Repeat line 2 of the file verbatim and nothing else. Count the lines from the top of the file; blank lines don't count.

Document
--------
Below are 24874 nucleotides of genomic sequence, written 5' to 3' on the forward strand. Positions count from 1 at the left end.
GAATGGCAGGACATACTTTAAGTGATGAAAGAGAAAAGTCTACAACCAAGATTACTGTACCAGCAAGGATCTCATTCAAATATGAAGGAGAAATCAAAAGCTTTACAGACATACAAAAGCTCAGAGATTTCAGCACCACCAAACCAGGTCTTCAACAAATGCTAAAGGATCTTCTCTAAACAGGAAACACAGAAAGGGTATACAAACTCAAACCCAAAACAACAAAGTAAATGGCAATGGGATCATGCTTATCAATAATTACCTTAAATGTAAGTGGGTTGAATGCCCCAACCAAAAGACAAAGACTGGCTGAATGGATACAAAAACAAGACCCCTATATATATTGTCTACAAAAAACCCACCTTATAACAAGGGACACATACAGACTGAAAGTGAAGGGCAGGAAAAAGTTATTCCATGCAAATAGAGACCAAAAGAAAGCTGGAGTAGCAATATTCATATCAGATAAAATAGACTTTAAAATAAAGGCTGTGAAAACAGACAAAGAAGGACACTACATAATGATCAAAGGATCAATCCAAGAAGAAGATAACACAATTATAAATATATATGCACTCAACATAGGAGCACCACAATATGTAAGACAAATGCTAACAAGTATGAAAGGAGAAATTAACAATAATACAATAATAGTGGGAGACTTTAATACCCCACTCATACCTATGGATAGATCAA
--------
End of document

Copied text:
GAATGGCAGGACATACTTTAAGTGATGAAAGAGAAAAGTCTACAACCAAGATTACTGTACCAGCAAGGATCTCATTCAAATATGAAGGAGAAATCAAAAGCTTTACAGACATACAAAAGCTCAGAGATTTCAGCACCACCAAACCAGGTCTTCAACAAATGCTAAAGGATCTTCTCTAAACAGGAAACACAGAAAGGGTATACAAACTCAAACCCAAAACAACAAAGTAAATGGCAATGGGATCATGCTTATCAATAATTACCTTAAATGTAAGTGGGTTGAATGCCCCAACCAAAAGACAAAGACTGGCTGAATGGATACAAAAACAAGACCCCTATATATATTGTCTACAAAAAACCCACCTTATAACAAGGGACACATACAGACTGAAAGTGAAGGGCAGGAAAAAGTTATTCCATGCAAATAGAGACCAAAAGAAAGCTGGAGTAGCAATATTCATATCAGATAAAATAGACTTTAAAATAAAGGCTGTGAAAACAGACAAAGAAGGACACTACATAATGATCAAAGGATCAATCCAAGAAGAAGATAACACAATTATAAATATATATGCACTCAACATAGGAGCACCACAATATGTAAGACAAATGCTAACAAGTATGAAAGGAGAAATTAACAATAATACAATAATAGTGGGAGACTTTAATACCCCACTCATACCTATGGATAGATCAA